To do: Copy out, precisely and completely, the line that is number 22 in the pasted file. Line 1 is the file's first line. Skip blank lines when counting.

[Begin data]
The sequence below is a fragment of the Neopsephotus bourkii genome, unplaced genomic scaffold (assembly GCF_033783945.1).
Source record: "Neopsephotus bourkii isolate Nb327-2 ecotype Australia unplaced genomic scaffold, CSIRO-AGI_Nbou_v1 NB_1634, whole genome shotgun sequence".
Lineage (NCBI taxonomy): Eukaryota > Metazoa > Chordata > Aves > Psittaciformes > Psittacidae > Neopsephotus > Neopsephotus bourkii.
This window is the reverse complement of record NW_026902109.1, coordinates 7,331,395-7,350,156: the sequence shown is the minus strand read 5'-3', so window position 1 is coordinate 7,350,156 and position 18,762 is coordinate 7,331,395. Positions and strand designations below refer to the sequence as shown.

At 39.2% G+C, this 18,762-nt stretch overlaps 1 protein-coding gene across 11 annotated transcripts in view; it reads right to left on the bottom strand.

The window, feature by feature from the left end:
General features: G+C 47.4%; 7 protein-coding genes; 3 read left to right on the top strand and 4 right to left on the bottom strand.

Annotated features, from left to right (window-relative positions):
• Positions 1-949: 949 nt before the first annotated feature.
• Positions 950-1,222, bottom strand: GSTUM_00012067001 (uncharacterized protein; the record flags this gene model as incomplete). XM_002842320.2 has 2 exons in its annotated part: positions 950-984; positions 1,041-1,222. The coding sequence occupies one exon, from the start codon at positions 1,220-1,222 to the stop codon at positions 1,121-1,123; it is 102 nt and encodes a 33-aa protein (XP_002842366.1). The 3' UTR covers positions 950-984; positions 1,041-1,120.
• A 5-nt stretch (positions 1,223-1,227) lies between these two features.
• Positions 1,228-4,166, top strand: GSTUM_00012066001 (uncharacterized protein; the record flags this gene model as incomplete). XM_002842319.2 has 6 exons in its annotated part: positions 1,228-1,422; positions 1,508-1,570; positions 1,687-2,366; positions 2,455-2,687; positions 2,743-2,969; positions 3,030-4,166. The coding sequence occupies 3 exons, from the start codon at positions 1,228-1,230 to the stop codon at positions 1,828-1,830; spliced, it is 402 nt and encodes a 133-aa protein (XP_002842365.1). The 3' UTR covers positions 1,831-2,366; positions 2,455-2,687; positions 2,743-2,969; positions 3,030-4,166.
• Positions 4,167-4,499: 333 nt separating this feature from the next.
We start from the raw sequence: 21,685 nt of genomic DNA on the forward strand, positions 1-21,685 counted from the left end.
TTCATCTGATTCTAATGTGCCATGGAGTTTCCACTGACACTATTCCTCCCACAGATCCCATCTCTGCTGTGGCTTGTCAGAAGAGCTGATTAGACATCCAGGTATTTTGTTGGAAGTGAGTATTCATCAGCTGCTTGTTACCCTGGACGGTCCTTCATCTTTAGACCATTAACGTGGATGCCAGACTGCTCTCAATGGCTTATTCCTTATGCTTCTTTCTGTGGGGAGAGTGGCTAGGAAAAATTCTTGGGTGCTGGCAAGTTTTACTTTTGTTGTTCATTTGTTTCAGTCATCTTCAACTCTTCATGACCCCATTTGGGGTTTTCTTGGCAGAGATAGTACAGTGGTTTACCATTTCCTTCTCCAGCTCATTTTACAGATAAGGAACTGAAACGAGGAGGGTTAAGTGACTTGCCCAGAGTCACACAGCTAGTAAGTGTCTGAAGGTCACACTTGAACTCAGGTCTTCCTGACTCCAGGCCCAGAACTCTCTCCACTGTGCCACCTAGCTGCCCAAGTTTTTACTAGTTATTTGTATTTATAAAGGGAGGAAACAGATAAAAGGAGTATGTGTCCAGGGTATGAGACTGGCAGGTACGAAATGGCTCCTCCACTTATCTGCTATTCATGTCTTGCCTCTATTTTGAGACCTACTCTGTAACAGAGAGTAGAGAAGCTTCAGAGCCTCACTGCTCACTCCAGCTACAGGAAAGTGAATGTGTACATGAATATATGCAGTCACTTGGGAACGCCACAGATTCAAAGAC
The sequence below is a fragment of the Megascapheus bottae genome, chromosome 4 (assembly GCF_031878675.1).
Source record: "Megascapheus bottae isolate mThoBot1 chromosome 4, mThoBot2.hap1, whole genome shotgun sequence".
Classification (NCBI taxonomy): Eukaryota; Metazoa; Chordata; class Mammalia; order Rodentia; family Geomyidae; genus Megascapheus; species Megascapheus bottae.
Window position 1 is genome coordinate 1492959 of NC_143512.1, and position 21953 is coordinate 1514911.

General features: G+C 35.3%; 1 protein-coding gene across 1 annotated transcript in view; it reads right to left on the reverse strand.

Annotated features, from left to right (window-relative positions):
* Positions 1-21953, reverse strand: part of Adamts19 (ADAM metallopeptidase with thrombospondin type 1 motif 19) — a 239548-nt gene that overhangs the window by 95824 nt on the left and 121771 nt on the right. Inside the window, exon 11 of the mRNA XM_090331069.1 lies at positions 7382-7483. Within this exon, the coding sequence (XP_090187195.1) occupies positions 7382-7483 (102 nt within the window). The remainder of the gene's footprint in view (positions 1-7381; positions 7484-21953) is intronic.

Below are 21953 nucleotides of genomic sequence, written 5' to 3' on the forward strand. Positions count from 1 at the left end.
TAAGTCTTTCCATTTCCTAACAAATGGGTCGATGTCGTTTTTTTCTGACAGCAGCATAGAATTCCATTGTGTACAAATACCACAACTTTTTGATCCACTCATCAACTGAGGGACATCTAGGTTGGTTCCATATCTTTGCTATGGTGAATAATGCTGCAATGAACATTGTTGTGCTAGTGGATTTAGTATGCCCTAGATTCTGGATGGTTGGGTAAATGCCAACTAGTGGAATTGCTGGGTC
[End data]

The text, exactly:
* Positions 1-21953, reverse strand: part of Adamts19 (ADAM metallopeptidase with thrombospondin type 1 motif 19) — a 239548-nt gene that overhangs the window by 95824 nt on the left and 121771 nt on the right. Inside the window, exon 11 of the mRNA XM_090331069.1 lies at positions 7382-7483. Within this exon, the coding sequence (XP_090187195.1) occupies positions 7382-7483 (102 nt within the window). The remainder of the gene's footprint in view (positions 1-7381; positions 7484-21953) is intronic.